Tuesday, 16 September 2014



Time Warp: Feeling Groovy


Blackbyrd, an indie shop on Whyte Avenue, is where we browse and usually buy our music. We dropped in late last week on the heels of time out of town to pick up the new Robert Plant release and one of the various packaging formats of ‘CSNY 1974.’ The deep and narrow space had been transformed. The vinyl inventory had expanded like Star Trek tribbles and had all been shifted to the front of the store. ‘Wow,’ I said to the owner, ‘you’re betting the house.’ ‘This is where it’s at,’ he replied, his revenue, his future.


Bob Dylan, Keith Richards and Neil Young are all on record croaking or mewing the same song: MP3 files suck. Those guys know a thing or two about sound. According to last Thursday’s Globe and Mail digital album sales have declined by 12-per-cent during the first six months of 2014 alone. Forty-eight hours earlier U2 foisted their new album on 800 million iTunes subscribers, many of whom were annoyed by the virtual intrusion of an insistent gift which kept on giving even as their average monthly spend is down to a meagre $1.10 (US).


There’s something happening here/What it is ain’t exactly clear


In recent years there’s been an intriguing debate regarding the fate of the novel as our most popular art form. Have long form cable television series like ‘The Wire’ or ‘The Sopranos’ doomed popular prose? The book versus script smack-down has a fighter in each corner, a contender.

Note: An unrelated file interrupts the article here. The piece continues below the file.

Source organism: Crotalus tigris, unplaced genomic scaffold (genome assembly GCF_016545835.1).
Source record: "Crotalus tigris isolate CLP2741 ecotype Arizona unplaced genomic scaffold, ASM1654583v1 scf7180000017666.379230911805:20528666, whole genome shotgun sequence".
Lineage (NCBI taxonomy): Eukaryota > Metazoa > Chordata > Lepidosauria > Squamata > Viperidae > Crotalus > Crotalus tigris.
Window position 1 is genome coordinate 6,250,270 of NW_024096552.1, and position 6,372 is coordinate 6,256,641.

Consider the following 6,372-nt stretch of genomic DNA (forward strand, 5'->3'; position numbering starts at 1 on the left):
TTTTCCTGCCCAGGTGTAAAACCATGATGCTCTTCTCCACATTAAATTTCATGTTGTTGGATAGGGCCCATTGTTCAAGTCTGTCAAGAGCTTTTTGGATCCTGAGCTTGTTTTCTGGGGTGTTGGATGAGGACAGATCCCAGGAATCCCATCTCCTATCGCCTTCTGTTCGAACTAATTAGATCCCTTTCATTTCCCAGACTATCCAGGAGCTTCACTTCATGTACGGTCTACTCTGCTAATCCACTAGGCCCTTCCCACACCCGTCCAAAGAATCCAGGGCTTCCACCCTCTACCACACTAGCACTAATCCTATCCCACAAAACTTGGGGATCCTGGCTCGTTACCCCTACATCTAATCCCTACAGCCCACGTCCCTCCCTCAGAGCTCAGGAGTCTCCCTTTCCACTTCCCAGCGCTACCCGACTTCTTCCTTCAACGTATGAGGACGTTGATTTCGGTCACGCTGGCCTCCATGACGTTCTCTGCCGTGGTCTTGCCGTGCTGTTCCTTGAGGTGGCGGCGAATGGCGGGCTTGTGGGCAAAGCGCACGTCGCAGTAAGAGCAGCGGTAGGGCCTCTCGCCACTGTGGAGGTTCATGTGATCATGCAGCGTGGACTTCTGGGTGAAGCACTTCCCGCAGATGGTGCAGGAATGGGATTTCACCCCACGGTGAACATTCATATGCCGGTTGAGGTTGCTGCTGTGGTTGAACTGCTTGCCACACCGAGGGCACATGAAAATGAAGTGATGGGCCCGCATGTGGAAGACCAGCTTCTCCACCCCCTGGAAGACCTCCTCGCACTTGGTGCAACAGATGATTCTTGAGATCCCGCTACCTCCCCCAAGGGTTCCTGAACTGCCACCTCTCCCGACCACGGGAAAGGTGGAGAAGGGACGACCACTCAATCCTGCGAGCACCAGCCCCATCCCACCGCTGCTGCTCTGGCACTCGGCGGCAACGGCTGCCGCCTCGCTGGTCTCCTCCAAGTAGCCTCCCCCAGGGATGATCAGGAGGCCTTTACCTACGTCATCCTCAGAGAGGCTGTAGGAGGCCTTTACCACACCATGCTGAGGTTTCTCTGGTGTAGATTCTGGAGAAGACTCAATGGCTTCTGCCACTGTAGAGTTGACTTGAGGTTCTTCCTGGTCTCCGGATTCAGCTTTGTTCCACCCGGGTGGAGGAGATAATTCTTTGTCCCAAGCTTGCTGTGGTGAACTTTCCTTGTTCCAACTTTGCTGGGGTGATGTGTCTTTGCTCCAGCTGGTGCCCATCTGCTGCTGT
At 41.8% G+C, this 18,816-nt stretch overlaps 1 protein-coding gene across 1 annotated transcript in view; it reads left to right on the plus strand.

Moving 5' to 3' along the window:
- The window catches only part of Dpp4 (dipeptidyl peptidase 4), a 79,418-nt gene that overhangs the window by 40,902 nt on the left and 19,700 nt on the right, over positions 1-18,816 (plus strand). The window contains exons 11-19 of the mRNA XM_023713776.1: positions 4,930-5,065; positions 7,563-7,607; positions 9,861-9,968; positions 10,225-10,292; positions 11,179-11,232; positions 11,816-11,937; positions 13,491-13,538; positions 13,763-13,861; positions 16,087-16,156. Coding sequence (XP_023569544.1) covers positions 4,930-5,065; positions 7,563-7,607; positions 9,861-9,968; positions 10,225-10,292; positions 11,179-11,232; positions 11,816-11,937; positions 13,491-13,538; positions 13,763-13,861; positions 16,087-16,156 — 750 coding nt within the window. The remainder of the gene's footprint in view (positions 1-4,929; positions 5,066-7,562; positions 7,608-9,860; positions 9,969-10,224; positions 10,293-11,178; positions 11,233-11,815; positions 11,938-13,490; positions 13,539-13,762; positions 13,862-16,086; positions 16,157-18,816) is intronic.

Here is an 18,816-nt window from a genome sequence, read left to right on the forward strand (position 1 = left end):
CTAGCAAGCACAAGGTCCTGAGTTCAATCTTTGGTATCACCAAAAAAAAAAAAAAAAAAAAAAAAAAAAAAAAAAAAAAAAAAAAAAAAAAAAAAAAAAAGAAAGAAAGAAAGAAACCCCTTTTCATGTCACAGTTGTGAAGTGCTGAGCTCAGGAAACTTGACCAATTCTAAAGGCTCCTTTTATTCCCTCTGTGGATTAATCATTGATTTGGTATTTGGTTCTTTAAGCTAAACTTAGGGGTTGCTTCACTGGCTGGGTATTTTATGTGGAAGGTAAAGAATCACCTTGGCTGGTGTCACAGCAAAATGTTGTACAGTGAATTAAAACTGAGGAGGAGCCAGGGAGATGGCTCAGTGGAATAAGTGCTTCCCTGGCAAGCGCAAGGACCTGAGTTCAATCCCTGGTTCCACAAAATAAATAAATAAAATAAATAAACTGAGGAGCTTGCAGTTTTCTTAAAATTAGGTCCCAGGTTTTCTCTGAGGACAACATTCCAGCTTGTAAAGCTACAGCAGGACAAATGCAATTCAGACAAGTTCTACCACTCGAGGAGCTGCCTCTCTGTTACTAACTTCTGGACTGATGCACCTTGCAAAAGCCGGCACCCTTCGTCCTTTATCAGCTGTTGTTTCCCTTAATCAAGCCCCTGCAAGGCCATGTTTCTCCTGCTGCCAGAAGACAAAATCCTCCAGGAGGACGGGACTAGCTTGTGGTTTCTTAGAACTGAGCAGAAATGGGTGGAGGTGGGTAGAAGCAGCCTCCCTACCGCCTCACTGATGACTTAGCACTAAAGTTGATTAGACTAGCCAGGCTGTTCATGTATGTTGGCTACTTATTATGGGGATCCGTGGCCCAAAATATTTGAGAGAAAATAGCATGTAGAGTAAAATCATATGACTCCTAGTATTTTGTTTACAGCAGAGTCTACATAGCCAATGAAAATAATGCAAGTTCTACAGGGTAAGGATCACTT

Is the record album dead? CD sales have been declining for years. Digital piracy has chomped more bytes and bits out of the music industry than home taping ever did in the 80s. Defecting iTuners are migrating toward glorified radio, music streamers like Spotify or Rdio (what is it about digital companies and vowels, there’s always too many or never enough). And yet there’s no pending immediate and viable alternative to the LP and its basic menu of three hits and filler.


Somehow the good old ways survive, the products produced with craftsmanship and uncut corners. Sales of vinyl in Canada alone have bulleted by over 50-per-cent compared to last year. Still, this huge, promising gain is relatively little in a fluxed, flummoxed sector of the recording industry; the very idea of multi-platinum album sales seems as quaint as shellac 78s and sheet music from the Brill Building. If you’re of a certain vintage, today’s vinyl prices are hideously shocking, but at least you can make out the liner notes; if you don’t know any better a great disc of black plastic inserted into big art is a remarkably cool innovation for discerning ears.

Another indicator of the modest health of the LP’s vital signs is competition. Blackbyrd has staked out its niche. As has Permanent Records, another indie shop, just a few blocks away. There’s a third record store a little farther along the avenue just across the CPR tracks. A remarkable trio in a city the size of Edmonton and in a neighbourhood the size of Old Strathcona. Obviously these three businesses all figure they can make a healthy go of it which means there’s hope for music fans and artists alike.

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